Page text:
decent router for a home connection - for $100.00 or less?  Guess I'll have
to start looking around and see.

My folks have Norton Internet Security Suite on their HP Pavillion Desktop.
What seems hillarious to me is how the damn trial version of that ran out
almost a year ago - yet there hasn't been one virus found - or problems with
malware or trojans on their PC.  Some people just have all the luck I guess.

Not to tempt fate... but I notice Mr Butts hasn't posted in a few days.
Maybe his employers finally got tired of the complaints and fired him -- or
maybe they've denied him access to newsgroups during working hours.   All we
can do is hope. :D



Re: AV comparisons in PC Mag

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check again he has


Re: AV comparisons in PC Mag

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plus he has other aliases


Re: AV comparisons in PC Mag




|
| Hi Dave,
|
| I've used One Care maybe about twice - if that, and I really wasn't all that
| impressed with it.   In fact, it claimed to have corrected some sort of
| problematic\Interface or \CLSID   registry entries that it uncovered during
| it's PC Check Up phase. At the time I had IE7 (the last beta) installed.   I
| wound up having to do a "repair install" within a week after that.   I'm
| convinced if someone is going to use One Care regularly - to have current a
| Back up of their data - along with a good known working Image of their drive
| to re-install afterward.
|
| Picking up a router makes sense to me as well. Thats next on my list of
| hardware goodies to acquire.  I don't know how accurate this is, but I was
| reading some other posts not long ago, and understood one can get a half way
| decent router for a home connection - for $100.00 or less?  Guess I'll have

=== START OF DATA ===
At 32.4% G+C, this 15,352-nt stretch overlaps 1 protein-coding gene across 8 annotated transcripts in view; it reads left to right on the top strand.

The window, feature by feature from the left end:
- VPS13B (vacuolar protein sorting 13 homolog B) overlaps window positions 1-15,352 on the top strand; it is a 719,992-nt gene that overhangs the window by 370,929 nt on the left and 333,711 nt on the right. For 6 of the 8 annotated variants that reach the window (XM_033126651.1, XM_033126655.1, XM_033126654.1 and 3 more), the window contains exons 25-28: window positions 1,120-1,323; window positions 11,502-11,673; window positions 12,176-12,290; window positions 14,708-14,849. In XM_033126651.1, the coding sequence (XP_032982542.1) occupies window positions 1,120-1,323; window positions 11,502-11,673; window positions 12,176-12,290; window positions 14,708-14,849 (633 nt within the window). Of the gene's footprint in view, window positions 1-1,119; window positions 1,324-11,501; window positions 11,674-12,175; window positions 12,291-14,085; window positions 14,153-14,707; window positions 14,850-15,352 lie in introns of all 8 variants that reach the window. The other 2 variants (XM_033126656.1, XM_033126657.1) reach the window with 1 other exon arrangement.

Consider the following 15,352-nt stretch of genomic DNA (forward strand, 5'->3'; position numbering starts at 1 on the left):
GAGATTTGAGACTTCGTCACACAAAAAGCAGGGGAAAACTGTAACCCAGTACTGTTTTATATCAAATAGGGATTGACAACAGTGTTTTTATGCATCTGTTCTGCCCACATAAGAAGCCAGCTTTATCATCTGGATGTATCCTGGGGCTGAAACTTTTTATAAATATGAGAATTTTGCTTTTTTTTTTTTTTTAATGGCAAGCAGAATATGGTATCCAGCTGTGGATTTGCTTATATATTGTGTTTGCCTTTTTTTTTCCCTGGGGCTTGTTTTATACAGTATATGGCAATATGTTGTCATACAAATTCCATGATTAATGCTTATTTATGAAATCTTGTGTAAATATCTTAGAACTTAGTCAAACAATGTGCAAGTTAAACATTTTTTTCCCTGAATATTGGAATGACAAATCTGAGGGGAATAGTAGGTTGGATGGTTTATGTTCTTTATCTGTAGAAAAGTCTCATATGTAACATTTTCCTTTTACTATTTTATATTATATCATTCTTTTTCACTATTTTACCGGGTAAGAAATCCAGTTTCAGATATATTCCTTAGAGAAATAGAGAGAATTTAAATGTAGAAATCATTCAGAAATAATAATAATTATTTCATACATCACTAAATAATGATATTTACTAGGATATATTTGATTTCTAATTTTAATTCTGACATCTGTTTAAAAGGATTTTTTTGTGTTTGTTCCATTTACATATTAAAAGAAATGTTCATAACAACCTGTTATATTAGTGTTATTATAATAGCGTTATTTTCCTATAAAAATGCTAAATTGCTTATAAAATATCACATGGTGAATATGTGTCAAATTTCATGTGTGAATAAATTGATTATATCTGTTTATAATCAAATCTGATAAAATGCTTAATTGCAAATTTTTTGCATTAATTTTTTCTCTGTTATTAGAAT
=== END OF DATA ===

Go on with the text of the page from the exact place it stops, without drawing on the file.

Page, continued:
| to start looking around and see.
|
| My folks have Norton Internet Security Suite on their HP Pavillion Desktop.
| What seems hillarious to me is how the damn trial version of that ran out
| almost a year ago - yet there hasn't been one virus found - or problems with
| malware or trojans on their PC.  Some people just have all the luck I guess.
|
| Not to tempt fate... but I notice Mr Butts hasn't posted in a few days.
| Maybe his employers finally got tired of the complaints and fired him -- or
| maybe they've denied him access to newsgroups during working hours.   All we
| can do is hope. :D
|

CJ:

I use a Linksys BEFSR81.  As always I suggest to specifically block both TCP and
UDP ports
135~139 and 445 on *any* SOHO Router.

As for Butts, he has posted.  He's posted as himslef and using his Sock Puppets
such as
Sharon Franks.  He just hasn't posted in;  a.c.v, a.c.a-v or a.p.s  but he has
been active.

BTW:  lulu == jovstar58@yahoo.com == ??  :-)

--
Dave
http://www.claymania.com/removal-trojan-adware.html
http://www.ik-cs.com/got-a-virus.htm



Re: AV comparisons in PC Mag

wrote:
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Davehttp://www.claymania.com/removal-trojan-adware.htmlhttp://www.ik-cs.com/got-a-virus.htm

all you need to do is ask